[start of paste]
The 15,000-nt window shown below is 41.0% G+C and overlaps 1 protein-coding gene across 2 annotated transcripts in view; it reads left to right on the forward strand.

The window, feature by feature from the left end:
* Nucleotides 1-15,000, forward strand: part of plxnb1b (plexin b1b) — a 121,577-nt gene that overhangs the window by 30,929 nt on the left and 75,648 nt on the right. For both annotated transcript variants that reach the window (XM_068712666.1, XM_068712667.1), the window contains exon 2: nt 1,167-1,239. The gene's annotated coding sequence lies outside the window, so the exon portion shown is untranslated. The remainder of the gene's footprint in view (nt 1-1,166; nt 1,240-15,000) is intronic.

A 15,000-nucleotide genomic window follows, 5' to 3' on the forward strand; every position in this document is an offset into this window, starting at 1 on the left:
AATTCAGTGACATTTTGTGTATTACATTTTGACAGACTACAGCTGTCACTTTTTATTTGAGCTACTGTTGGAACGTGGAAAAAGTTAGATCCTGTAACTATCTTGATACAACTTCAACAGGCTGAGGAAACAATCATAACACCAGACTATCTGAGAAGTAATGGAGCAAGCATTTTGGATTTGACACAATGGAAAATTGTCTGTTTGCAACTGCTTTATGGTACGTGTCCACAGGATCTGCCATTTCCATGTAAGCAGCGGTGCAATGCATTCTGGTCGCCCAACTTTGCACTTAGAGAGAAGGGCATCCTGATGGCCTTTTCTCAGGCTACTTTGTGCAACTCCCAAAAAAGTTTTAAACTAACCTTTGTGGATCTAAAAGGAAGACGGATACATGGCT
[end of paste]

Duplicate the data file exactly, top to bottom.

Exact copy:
The 15,000-nt window shown below is 41.0% G+C and overlaps 1 protein-coding gene across 2 annotated transcripts in view; it reads left to right on the forward strand.

The window, feature by feature from the left end:
* Nucleotides 1-15,000, forward strand: part of plxnb1b (plexin b1b) — a 121,577-nt gene that overhangs the window by 30,929 nt on the left and 75,648 nt on the right. For both annotated transcript variants that reach the window (XM_068712666.1, XM_068712667.1), the window contains exon 2: nt 1,167-1,239. The gene's annotated coding sequence lies outside the window, so the exon portion shown is untranslated. The remainder of the gene's footprint in view (nt 1-1,166; nt 1,240-15,000) is intronic.

A 15,000-nucleotide genomic window follows, 5' to 3' on the forward strand; every position in this document is an offset into this window, starting at 1 on the left:
AATTCAGTGACATTTTGTGTATTACATTTTGACAGACTACAGCTGTCACTTTTTATTTGAGCTACTGTTGGAACGTGGAAAAAGTTAGATCCTGTAACTATCTTGATACAACTTCAACAGGCTGAGGAAACAATCATAACACCAGACTATCTGAGAAGTAATGGAGCAAGCATTTTGGATTTGACACAATGGAAAATTGTCTGTTTGCAACTGCTTTATGGTACGTGTCCACAGGATCTGCCATTTCCATGTAAGCAGCGGTGCAATGCATTCTGGTCGCCCAACTTTGCACTTAGAGAGAAGGGCATCCTGATGGCCTTTTCTCAGGCTACTTTGTGCAACTCCCAAAAAAGTTTTAAACTAACCTTTGTGGATCTAAAAGGAAGACGGATACATGGCT